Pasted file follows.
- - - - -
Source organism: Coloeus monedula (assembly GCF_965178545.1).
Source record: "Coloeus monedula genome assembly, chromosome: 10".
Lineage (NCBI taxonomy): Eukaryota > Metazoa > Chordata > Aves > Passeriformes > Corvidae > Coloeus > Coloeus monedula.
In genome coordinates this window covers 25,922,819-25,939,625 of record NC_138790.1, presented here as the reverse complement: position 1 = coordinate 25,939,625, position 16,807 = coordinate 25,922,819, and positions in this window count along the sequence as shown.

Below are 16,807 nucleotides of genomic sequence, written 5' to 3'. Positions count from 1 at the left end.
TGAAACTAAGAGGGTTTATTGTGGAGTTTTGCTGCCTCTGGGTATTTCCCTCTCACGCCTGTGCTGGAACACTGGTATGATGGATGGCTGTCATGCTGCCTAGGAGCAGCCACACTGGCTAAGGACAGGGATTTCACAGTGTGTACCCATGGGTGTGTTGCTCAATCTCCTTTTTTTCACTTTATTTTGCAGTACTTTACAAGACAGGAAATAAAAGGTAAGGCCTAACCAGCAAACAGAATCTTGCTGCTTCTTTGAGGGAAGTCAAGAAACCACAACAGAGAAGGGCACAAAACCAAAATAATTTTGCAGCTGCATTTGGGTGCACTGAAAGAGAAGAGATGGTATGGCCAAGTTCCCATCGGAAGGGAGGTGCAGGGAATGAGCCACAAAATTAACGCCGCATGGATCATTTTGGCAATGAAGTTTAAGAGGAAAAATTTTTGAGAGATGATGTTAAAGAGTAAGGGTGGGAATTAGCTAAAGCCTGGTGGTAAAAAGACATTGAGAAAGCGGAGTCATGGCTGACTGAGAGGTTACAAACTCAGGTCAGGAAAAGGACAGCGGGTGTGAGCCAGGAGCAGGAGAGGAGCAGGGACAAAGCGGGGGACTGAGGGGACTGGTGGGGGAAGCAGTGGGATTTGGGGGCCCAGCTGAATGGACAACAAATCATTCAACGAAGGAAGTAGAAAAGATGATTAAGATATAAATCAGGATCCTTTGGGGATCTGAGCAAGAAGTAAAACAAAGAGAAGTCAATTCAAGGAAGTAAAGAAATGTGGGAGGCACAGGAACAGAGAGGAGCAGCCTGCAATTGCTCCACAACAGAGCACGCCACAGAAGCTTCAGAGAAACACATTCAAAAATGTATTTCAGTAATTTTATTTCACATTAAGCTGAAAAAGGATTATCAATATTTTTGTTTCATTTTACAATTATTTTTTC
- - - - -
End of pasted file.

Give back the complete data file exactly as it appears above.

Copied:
Source organism: Coloeus monedula (assembly GCF_965178545.1).
Source record: "Coloeus monedula genome assembly, chromosome: 10".
Lineage (NCBI taxonomy): Eukaryota > Metazoa > Chordata > Aves > Passeriformes > Corvidae > Coloeus > Coloeus monedula.
In genome coordinates this window covers 25,922,819-25,939,625 of record NC_138790.1, presented here as the reverse complement: position 1 = coordinate 25,939,625, position 16,807 = coordinate 25,922,819, and positions in this window count along the sequence as shown.

Below are 16,807 nucleotides of genomic sequence, written 5' to 3'. Positions count from 1 at the left end.
TGAAACTAAGAGGGTTTATTGTGGAGTTTTGCTGCCTCTGGGTATTTCCCTCTCACGCCTGTGCTGGAACACTGGTATGATGGATGGCTGTCATGCTGCCTAGGAGCAGCCACACTGGCTAAGGACAGGGATTTCACAGTGTGTACCCATGGGTGTGTTGCTCAATCTCCTTTTTTTCACTTTATTTTGCAGTACTTTACAAGACAGGAAATAAAAGGTAAGGCCTAACCAGCAAACAGAATCTTGCTGCTTCTTTGAGGGAAGTCAAGAAACCACAACAGAGAAGGGCACAAAACCAAAATAATTTTGCAGCTGCATTTGGGTGCACTGAAAGAGAAGAGATGGTATGGCCAAGTTCCCATCGGAAGGGAGGTGCAGGGAATGAGCCACAAAATTAACGCCGCATGGATCATTTTGGCAATGAAGTTTAAGAGGAAAAATTTTTGAGAGATGATGTTAAAGAGTAAGGGTGGGAATTAGCTAAAGCCTGGTGGTAAAAAGACATTGAGAAAGCGGAGTCATGGCTGACTGAGAGGTTACAAACTCAGGTCAGGAAAAGGACAGCGGGTGTGAGCCAGGAGCAGGAGAGGAGCAGGGACAAAGCGGGGGACTGAGGGGACTGGTGGGGGAAGCAGTGGGATTTGGGGGCCCAGCTGAATGGACAACAAATCATTCAACGAAGGAAGTAGAAAAGATGATTAAGATATAAATCAGGATCCTTTGGGGATCTGAGCAAGAAGTAAAACAAAGAGAAGTCAATTCAAGGAAGTAAAGAAATGTGGGAGGCACAGGAACAGAGAGGAGCAGCCTGCAATTGCTCCACAACAGAGCACGCCACAGAAGCTTCAGAGAAACACATTCAAAAATGTATTTCAGTAATTTTATTTCACATTAAGCTGAAAAAGGATTATCAATATTTTTGTTTCATTTTACAATTATTTTTTC